Back in 500 BC, tourism wasn’t much as we know it today. However, in Ephesus in what is now Turkey, a gentleman called Heraclitus was pondering, as ancients tended to do. “Change’ he said (in Greek) ‘is the only constant in life’.
We can’t look into the future with any certainty, and no matter how informed or clever we are, there’s always something ready to throw a wrench (or spanner, for my English friends) into the works.
This certainly applies to tourism, of course. We know that nothing will remain the same. The visitors of today will age, and with age comes changes in needs and changes in desires. Possibly also changes in circumstances. Different demographics emerge – see the rise of the Boomers and how as their children grew and left home, their vacation choices changed. The emergence of the Zoomers – Boomers with Zip – who seem to be mirroring (but with more money) the ways of the Millennials. This Millennial group are always touted as having completely different needs to prior generations, but research seems to be proving that generalization wrong, or at least to be too simplistic.
Then there’s the change from where visitors come. On a local level, that shows up when a neighboring state or country experiences a change in fortune (for better or worse) that increases or decreases visitation. On a world wide level the emergence of new economies has major impacts. Look at the enormous increase in world travel from China and India. Of course the ‘wrench in the works’ law comes into play, and the burgeoning Brazilian market (for the USA in general and Florida in particular) has taken a major hit with Brazil’s economic woes. Same applies to Russia. However in the long game, these are probably blips.
The thing is, tourism is increasing and has been for many decades. It’s an almost unstoppable effect as humans are forever inquisitive and of an exploring nature (even if it’s ‘soft’ exploring!).
The chart above (From the US Department of Commerce and National Travel and Tourism Office) shows the continuing rise in tourists to the USA since just 1999. Yes, the ‘wrench’ effect applied following 9/11 in 2001 and again with the global recession of 2008/9, but the overall effect is ever increasing numbers.
The Skift report chart above shows the trend and forecast for international visitors to the USA. Since the post 9/11 dip and the wobble 2007/9 the results and forecast are ever upwards.
The World Travel & Tourism Council (in their Economic Impact 2015 – USA report
http://ow.ly/N9lX3039BTN) show that recent years have seen travel and tourism growing at a faster rate than both the wider economy and other significant factors like automotive and healthcare sectors. Visitors from emerging economies are now a 46% share of international visitors, up from 38% in 2000. The problems in Russia and Brazil will have a slowing effect but falling oil prices (which affect living costs, increases disposable income and lowers air fares) will provide a contrary influence. So, expansion of tourism is predicted to continue at a stronger pace than last year.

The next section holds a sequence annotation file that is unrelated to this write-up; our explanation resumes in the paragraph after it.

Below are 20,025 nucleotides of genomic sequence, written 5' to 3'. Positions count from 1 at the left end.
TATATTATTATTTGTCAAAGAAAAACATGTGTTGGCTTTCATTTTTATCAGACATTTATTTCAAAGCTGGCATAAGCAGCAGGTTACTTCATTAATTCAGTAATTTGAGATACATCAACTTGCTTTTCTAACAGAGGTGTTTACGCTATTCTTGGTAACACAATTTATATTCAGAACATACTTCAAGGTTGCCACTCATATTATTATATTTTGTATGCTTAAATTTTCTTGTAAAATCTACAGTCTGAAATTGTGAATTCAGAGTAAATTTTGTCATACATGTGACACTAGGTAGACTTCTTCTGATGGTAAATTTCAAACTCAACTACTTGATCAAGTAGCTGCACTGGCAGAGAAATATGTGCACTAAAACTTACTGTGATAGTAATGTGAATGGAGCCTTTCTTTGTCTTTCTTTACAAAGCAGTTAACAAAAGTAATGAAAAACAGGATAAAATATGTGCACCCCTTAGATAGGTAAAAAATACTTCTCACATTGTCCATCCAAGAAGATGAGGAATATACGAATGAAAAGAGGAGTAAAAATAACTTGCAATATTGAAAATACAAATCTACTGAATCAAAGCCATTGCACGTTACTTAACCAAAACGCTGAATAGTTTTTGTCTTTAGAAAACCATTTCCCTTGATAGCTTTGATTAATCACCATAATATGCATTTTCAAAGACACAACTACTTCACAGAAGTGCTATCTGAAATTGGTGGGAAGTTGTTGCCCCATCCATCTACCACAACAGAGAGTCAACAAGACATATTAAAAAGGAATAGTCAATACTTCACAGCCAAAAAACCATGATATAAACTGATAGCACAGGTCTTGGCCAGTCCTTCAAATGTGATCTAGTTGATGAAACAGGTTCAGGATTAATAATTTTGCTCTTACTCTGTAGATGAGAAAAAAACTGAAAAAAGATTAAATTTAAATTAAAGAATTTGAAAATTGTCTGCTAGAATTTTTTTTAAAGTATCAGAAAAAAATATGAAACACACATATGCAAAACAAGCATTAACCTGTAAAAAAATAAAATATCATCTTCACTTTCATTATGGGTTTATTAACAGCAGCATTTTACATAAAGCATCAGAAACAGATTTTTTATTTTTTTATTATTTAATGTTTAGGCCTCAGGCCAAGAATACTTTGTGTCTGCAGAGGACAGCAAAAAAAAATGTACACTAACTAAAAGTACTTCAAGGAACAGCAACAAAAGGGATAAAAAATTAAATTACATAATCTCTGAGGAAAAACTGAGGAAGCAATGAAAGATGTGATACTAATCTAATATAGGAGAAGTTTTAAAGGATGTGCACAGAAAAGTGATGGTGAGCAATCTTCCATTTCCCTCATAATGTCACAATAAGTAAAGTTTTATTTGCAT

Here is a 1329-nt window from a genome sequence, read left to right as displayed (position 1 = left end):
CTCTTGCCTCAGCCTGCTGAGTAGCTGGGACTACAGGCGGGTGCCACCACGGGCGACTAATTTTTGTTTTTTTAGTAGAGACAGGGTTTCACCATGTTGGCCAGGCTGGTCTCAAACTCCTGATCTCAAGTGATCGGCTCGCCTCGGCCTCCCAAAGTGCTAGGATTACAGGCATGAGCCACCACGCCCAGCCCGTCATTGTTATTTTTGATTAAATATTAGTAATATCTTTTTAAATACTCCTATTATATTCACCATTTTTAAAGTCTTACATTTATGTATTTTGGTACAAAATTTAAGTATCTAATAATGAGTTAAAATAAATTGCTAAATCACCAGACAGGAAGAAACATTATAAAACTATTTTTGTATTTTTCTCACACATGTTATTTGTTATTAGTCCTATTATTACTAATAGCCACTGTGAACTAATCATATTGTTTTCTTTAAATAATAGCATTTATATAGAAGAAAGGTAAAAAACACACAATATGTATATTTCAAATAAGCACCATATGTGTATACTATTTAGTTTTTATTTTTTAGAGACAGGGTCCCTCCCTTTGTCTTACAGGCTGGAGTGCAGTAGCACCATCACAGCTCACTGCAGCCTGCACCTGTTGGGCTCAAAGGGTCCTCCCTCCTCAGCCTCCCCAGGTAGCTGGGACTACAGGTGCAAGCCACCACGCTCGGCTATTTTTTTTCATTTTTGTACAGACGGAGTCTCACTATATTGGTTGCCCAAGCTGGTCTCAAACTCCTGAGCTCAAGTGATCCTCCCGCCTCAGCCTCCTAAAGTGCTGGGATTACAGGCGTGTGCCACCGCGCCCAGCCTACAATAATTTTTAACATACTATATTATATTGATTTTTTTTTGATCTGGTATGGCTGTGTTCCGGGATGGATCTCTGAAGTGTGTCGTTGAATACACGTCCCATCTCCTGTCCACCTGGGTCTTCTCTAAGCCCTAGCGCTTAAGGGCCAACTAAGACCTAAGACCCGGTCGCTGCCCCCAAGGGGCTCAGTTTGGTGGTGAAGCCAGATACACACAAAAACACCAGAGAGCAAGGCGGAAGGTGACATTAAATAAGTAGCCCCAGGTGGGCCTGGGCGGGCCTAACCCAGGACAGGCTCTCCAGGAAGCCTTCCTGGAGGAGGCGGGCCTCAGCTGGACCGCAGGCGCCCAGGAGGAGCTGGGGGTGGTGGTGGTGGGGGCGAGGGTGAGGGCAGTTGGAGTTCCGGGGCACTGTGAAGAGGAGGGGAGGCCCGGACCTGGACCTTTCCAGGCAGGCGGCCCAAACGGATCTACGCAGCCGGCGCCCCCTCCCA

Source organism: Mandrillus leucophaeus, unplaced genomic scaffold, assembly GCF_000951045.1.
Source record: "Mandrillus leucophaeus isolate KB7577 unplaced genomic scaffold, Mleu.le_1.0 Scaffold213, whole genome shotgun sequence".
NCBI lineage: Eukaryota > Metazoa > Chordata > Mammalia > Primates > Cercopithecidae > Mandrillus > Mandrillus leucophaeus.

Back to Heraclitus. Change is the only constant. We know that the future will not be the same as the past. If we rely on doing the same things as we always have – if we don’t at least look at the possibilities for change, we’re going to fail. We have to reinvent, and we have prepare for change.
‘Destination Think’ interviewed Jan Hutton, the Chief Marketing Officer of Gold Coast Tourism (The Gold Coast is famous and well established tourist region on the east coast of Australia), Jan said:
“Our world is precarious, many legacy industries are crumbling and amid this mayhem, tourism is flourishing. Tourism is a top priority for every country around the world now, as a means to grow revenue, grow job creation, grow industry, grow investment, grow trade – it is the sharp edge that can lead to so much more for a destination. This means that we now need to be agile, relevant and smarter than ever in an incredibly competitive landscape.”
The whole interview can be found here: http://ow.ly/1tJr3039FsS
Getting back to Heraclitus again, we must be preparing for the change to our business that will inevitably arrive. We must look at where our visitors not only traditionally originate and where they are starting to come from, but where they will come from in the future. We must be ready to adapt to the way people will think not only in the near future, but in 5 and 10 years. We may not be completely accurate in our predictions, but we can make pretty reliable guesses. The one thing we will know for certain – things WILL change.